life or death for those in its environs. No other river so totally dictates a
nation’s economic and cultural variety or even its very existence. Without
the Nile, Egypt would be nothing more than uninhabitable desert.
Unlike the Amazon River, with its endless branches and tributaries,
the Nile river system is relatively simple. It has two main branches, the
White Nile and the Blue Nile, which come together in the city of Khartoum
in Sudan. Thereafter, the river is simply called the Nile.
White Nile: From the Mountains of the
Moon to the Sea
At 2,285 miles (3,677 km), the White Nile (some call it the true Nile)
is more than twice as long as the 1,080-mile (1,738-km) Blue Nile. Although
its exact source is difficult to pinpoint, hydrologists generally
agree that the White Nile begins inconspicuously as melting snow and
springwater in the highlands of Rwanda and Burundi, not far from the
equator. From there, the water flows down into central Africa’s Great
Rift Valley, where it finds its way into one of three lakes: Lake Victoria,
Lake Edward, or Lake Albert.
Lake Victoria, which sits at the intersection of Uganda, Tanzania, and
Kenya, is the largest—and best known—of the three. With a shoreline of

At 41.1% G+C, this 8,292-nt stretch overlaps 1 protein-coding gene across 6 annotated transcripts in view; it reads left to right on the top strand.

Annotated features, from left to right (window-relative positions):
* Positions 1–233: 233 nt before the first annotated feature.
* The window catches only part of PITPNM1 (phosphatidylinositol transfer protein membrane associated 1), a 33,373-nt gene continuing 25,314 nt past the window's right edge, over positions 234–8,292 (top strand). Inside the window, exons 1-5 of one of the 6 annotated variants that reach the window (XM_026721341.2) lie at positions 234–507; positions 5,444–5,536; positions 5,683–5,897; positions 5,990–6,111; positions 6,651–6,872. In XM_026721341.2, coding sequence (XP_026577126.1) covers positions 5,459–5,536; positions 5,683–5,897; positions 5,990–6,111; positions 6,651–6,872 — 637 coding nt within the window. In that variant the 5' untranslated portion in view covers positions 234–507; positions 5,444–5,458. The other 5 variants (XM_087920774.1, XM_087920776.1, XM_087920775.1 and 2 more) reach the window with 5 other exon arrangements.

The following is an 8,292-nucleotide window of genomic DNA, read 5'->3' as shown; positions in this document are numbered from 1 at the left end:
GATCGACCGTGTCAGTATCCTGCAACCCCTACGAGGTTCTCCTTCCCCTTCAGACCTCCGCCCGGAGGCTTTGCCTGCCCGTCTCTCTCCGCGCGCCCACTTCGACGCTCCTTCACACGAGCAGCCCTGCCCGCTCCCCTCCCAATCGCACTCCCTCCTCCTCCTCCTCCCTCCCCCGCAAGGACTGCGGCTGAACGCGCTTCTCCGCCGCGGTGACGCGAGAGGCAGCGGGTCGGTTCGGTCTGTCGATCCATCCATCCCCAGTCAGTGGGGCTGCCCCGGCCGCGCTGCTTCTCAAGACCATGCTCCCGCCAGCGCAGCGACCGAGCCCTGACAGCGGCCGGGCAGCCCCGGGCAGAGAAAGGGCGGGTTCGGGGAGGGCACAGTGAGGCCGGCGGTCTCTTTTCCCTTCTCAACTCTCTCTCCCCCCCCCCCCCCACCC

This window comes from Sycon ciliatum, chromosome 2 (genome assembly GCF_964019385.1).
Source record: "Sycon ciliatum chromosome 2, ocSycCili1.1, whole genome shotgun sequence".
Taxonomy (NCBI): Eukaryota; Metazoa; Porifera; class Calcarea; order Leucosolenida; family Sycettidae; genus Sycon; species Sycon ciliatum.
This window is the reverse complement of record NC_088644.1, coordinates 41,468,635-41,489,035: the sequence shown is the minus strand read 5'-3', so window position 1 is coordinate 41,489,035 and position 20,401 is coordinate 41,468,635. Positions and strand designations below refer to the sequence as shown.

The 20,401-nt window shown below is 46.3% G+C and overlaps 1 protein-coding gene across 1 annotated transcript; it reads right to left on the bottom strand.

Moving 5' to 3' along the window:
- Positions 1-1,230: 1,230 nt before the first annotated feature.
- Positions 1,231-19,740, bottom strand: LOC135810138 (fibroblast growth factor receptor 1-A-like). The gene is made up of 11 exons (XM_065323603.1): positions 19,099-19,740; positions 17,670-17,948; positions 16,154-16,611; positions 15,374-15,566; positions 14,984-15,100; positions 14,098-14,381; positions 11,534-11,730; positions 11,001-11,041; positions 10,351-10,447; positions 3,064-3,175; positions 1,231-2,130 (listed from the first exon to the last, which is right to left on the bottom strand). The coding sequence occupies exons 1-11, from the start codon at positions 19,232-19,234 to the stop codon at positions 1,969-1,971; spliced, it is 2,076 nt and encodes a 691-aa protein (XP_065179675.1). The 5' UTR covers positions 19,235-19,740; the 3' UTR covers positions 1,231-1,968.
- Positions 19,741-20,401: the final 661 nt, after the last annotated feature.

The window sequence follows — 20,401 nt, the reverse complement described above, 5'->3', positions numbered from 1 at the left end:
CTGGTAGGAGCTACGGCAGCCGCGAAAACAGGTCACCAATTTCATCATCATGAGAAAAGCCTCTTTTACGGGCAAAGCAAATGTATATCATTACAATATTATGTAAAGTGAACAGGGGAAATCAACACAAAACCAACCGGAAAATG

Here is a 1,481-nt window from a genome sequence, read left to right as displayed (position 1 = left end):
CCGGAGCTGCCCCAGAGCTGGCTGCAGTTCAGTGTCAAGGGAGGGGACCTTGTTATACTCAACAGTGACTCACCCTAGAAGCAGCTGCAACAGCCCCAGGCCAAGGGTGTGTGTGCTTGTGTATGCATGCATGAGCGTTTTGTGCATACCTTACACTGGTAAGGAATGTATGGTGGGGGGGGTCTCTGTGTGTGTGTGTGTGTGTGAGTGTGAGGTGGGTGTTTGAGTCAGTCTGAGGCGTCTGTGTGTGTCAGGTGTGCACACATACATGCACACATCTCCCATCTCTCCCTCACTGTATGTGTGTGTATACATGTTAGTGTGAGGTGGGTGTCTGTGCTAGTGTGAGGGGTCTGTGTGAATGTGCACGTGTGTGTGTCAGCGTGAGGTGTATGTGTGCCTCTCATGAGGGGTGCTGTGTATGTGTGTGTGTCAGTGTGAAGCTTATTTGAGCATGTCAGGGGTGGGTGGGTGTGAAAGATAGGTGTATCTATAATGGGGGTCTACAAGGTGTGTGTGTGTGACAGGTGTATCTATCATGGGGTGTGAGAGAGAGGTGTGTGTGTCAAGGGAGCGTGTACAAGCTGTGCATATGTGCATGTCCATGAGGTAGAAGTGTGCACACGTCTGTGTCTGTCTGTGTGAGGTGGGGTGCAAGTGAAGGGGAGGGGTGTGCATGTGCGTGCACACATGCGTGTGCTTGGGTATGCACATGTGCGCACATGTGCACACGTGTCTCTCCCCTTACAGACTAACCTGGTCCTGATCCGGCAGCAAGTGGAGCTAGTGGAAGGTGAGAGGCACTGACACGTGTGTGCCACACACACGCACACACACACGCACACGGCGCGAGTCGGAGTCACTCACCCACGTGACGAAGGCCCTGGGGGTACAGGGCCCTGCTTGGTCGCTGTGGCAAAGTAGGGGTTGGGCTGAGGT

some 2,100 miles (3,380 km), it is the second-widest freshwater body in
the world. Lake Edward and Lake Albert are both smaller than Victoria,
The Nile G 11
and they sit to the northwest, where they form a border between Uganda
and the Congo.
The White Nile emerges as a recognizable river just north of Lake Albert.
There water flowing from Lake Victoria (a distinct waterway called
the Victoria Nile) joins the discharge from Lake Albert (sometimes called
the Albert Nile) and begins to flow toward the Mediterranean in earnest.
From here, the White Nile flows into southern Sudan, where it
abruptly transforms from a fast-flowing river into a barely moving quagmire.
The swift currents, powered by water tumbling from Burundi’s
snow-capped mountains, suddenly reach land that is almost table-top flat,
and they can no longer maintain their momentum. The river slows and
spreads, becoming more swamp than river.
Known as the Sudd, this area of Sudan is a vast expanse (about 200
miles wide by 250 miles long [322 by 402 km]) of weed-choked, almost
impenetrable marsh. This stretch is also a navigational nightmare.
To travel either upstream or downstream means hacking a navigable channel
through dense vegetation, a task generally undertaken with machetes.
Those foolish enough to try must also endure swarms of mosquitoes and
other biting flies. The British explorer Samuel Baker described the Sudd
in his 1867 book The Nile Tributaries of Abyssinia as a “horrible region of
everlasting swamp.” This area remains barely passable to this day.
Moving north, the terrain gains slope, and the White Nile picks up
steam in central Sudan. With its renewed momentum, the river once again
has the power to carve a distinct channel for itself. From here to Khartoum,
it continues with impressive deliberation. Now navigable, the river
serves as a critical north-south transportation route along this stretch. In
Khartoum, the White Nile joins its sister branch, the Blue Nile.